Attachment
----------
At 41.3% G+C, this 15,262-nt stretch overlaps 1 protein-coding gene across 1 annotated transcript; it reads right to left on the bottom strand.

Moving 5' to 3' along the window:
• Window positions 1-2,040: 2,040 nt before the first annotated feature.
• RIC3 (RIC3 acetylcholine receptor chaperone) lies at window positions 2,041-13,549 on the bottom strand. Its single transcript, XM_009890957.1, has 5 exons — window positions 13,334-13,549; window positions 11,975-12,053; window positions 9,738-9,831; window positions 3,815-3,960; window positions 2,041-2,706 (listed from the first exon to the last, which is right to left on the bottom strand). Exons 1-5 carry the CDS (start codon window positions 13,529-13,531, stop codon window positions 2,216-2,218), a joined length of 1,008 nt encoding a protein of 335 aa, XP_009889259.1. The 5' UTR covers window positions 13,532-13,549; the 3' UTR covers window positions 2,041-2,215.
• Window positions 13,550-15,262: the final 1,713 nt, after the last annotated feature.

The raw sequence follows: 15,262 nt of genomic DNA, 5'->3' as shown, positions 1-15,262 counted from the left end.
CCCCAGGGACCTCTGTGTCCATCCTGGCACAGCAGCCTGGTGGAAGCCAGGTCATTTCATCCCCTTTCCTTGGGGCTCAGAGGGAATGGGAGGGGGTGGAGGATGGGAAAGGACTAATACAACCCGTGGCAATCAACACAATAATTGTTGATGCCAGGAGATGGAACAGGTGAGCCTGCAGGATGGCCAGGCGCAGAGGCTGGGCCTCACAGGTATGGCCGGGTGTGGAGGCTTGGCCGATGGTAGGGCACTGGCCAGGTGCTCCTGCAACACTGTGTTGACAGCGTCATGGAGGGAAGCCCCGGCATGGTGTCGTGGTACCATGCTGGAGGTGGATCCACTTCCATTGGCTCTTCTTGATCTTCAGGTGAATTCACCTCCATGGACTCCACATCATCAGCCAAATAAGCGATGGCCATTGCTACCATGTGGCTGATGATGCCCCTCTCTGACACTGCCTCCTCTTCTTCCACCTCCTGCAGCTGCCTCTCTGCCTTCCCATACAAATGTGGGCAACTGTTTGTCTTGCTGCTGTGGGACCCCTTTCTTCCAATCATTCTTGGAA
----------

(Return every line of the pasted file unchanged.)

At 41.3% G+C, this 15,262-nt stretch overlaps 1 protein-coding gene across 1 annotated transcript; it reads right to left on the bottom strand.

Moving 5' to 3' along the window:
• Window positions 1-2,040: 2,040 nt before the first annotated feature.
• RIC3 (RIC3 acetylcholine receptor chaperone) lies at window positions 2,041-13,549 on the bottom strand. Its single transcript, XM_009890957.1, has 5 exons — window positions 13,334-13,549; window positions 11,975-12,053; window positions 9,738-9,831; window positions 3,815-3,960; window positions 2,041-2,706 (listed from the first exon to the last, which is right to left on the bottom strand). Exons 1-5 carry the CDS (start codon window positions 13,529-13,531, stop codon window positions 2,216-2,218), a joined length of 1,008 nt encoding a protein of 335 aa, XP_009889259.1. The 5' UTR covers window positions 13,532-13,549; the 3' UTR covers window positions 2,041-2,215.
• Window positions 13,550-15,262: the final 1,713 nt, after the last annotated feature.

The raw sequence follows: 15,262 nt of genomic DNA, 5'->3' as shown, positions 1-15,262 counted from the left end.
CCCCAGGGACCTCTGTGTCCATCCTGGCACAGCAGCCTGGTGGAAGCCAGGTCATTTCATCCCCTTTCCTTGGGGCTCAGAGGGAATGGGAGGGGGTGGAGGATGGGAAAGGACTAATACAACCCGTGGCAATCAACACAATAATTGTTGATGCCAGGAGATGGAACAGGTGAGCCTGCAGGATGGCCAGGCGCAGAGGCTGGGCCTCACAGGTATGGCCGGGTGTGGAGGCTTGGCCGATGGTAGGGCACTGGCCAGGTGCTCCTGCAACACTGTGTTGACAGCGTCATGGAGGGAAGCCCCGGCATGGTGTCGTGGTACCATGCTGGAGGTGGATCCACTTCCATTGGCTCTTCTTGATCTTCAGGTGAATTCACCTCCATGGACTCCACATCATCAGCCAAATAAGCGATGGCCATTGCTACCATGTGGCTGATGATGCCCCTCTCTGACACTGCCTCCTCTTCTTCCACCTCCTGCAGCTGCCTCTCTGCCTTCCCATACAAATGTGGGCAACTGTTTGTCTTGCTGCTGTGGGACCCCTTTCTTCCAATCATTCTTGGAA